Regrets. I have a few

1 Peter 2.4-12 and Ephesians 4.4-16

‘But you are chosen people, a royal priesthood, a holy nation, God’s special possession, that you may declare the praises of him who called you into his wonderful light.’ 1 Peter 2.9

Are you a don’t look back, look forward type of person or do you spend time pondering the if only question? Have you wished you had said something while there was still a chance, written that message or sent some flowers? Do you spend time wishing you had been bold enough to have made a different decision? Perhaps you wish you had gone, when instead you stayed or gone when you should have stayed. A lot of this is tied up with how we manage our feelings. Our emotions are strong forces that either drive us on or prevent us taking action despite what we may know is right.

Shortly before my Father died I realized I wasn’t sure if I had ever really told him how much he meant to me. And I think he was the most formative person in my life. We lived three to four hours drive away, the family were growing and demanding of time and so we only saw each other during school holidays when there seemed more time.  It suddenly became important to me to say to him what was deep in my heart but I knew it would never work out face to face. So, I wrote him a letter. It was never mentioned until I was alone with him some months later in the hospice and I said to him, ‘I would just like to say how important you are to me.’ He replied, ‘I know, you wrote me a letter.’ That was all either of us needed. I am not sure how I would have coped if I hadn’t written the letter.

What regrets will we have as we are judged by a ‘Father who judges each person’s work impartially’. 1 Peter 1.17 In particular what will we regret not saying in the light of Peter’s conclusion to the quote to, ‘live out our time as foreigners here in reverent fear’? When Peter and Paul are writing they are addressing believers individually but they are also speaking to the church as a whole and expecting the church to respond and act as one whole entity. Paul uses the biblical analogy of the church being the body of Christ and Peter of the church as a spiritual building. How good is the modern church at being a unified body or building directing its energies in a collective ‘declaring the praises’ of him who saved us.

The declaring of praises is much more than singing worship songs and prayer in the confines of a church building or home group. It is the obedience to the great commission to, ‘Go and make disciples of all nations, baptizing them in the name of the Father and of the Son and of the Holy Spirit, teaching them to observe all that I have commanded you.’ Matthew 28.19,20 There are three broad strategies to achieve this, each one essential. Holiness of life, that is a life set apart overcoming sin that makes us aliens in our own world. Good works that are derived from God’s grace towards us. The proclamation of the gospel. The church is called to be at one in all three areas.  Which if any do you struggle with? God has done all that is necessary for us to be obedient. All three in their own ways declare the praises of him but perhaps the one we may most regret when meeting our God is whether we have shared the gospel with others.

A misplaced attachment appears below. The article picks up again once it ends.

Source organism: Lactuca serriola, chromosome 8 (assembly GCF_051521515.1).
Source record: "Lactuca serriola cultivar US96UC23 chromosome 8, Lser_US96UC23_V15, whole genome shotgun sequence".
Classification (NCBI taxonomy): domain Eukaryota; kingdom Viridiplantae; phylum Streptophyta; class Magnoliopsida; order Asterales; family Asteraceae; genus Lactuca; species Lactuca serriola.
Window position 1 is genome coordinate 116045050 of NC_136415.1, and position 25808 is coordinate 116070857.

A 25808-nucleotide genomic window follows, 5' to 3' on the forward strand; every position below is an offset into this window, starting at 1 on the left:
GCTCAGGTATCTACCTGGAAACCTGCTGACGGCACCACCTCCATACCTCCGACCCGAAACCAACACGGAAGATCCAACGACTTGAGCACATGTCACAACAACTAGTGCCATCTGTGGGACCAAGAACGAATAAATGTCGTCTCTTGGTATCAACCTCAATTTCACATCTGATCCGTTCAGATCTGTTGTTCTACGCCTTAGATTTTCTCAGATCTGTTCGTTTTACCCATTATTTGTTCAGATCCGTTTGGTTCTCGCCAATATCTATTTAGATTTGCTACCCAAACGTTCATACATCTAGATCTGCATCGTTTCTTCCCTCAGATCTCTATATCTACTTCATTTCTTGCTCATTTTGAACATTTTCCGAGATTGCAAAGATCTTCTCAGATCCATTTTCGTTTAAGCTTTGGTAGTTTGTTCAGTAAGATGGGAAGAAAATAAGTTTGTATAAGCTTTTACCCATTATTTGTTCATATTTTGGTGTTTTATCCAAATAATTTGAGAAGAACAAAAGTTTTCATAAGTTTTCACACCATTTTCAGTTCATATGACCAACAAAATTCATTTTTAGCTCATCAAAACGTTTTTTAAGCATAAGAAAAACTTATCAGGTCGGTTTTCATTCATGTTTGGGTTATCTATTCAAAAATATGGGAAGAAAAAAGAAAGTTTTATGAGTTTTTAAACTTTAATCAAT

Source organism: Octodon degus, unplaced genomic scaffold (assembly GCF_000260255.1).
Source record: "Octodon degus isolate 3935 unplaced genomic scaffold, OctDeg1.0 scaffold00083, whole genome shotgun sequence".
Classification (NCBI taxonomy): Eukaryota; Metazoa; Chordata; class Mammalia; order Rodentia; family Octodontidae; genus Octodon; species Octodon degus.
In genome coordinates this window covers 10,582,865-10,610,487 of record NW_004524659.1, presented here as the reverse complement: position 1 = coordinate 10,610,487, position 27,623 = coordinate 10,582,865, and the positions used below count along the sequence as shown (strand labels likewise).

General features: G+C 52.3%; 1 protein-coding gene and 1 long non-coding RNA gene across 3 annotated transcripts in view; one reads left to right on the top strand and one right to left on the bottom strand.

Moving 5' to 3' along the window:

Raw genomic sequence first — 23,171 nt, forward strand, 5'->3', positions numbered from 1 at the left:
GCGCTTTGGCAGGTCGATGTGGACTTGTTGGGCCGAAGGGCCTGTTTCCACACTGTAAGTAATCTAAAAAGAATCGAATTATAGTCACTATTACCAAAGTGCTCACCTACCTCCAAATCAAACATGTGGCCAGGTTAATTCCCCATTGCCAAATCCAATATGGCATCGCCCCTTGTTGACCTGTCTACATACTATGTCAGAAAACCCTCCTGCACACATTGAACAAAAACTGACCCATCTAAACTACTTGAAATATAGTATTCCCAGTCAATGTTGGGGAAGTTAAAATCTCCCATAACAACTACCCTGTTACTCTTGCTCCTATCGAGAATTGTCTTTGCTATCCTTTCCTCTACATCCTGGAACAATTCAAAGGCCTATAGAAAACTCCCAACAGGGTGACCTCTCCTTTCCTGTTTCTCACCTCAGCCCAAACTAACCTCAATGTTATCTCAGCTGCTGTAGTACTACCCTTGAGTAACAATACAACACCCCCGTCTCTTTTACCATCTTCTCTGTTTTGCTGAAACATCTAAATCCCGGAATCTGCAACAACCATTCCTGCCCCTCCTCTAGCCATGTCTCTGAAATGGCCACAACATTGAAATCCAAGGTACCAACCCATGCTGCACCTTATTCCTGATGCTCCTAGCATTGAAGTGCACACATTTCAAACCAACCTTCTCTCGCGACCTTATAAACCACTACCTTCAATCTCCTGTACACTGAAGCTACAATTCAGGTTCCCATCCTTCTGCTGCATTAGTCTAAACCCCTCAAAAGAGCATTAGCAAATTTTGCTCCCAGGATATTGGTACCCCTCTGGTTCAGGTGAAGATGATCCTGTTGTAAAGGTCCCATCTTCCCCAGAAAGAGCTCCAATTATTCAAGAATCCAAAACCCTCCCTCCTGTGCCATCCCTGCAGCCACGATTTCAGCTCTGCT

God has empowered the church through the gift of the Holy Spirit.

He has equipped the church for the work of ministry through the, ‘apostles, the prophets, the evangelists, the shepherds and teachers.’ Ephesians 4.11

He has given the church the identity and authority to convey the word of God and make disciples. 1 Peter 2.9

In that case why is the modern church frequently so reluctant and ineffective in reaching people with the gospel? Here are some thoughts to address what is for God a vital issue.

Follow the money – How much of the churches resources (people, time, money, events, prayer) go into reaching out to people with the gospel.Training and equipping – How does the church equip itself to communicate the gospel in helping people understand the gospel, the questions people ask, the ways to listen, explain, mentor and coach people who do not yet believe?

Invitations – How often and how many are invited to join in with the family of God. It can be small social gatherings, films, quizzes, courses, individual bible reading, church services.

The attention we give to make the Christian life understandable – From what is done in church to why Christians make different decisions.

Engaging with the market place – The apostles met people where they were, by a river, in the street, in a place of worship, in a community hall, in people’s houses, all with the deliberate intent to share the gospel. Where do people meet now with an open mind?

Friendship – Have we ever asked a friend to come to a Christian function or do we think it will hurt the friendship? Have we ever explained to a friend why we believe and why it is so important to us?

What regrets will we have as we meet our Father?

Here I am Lord

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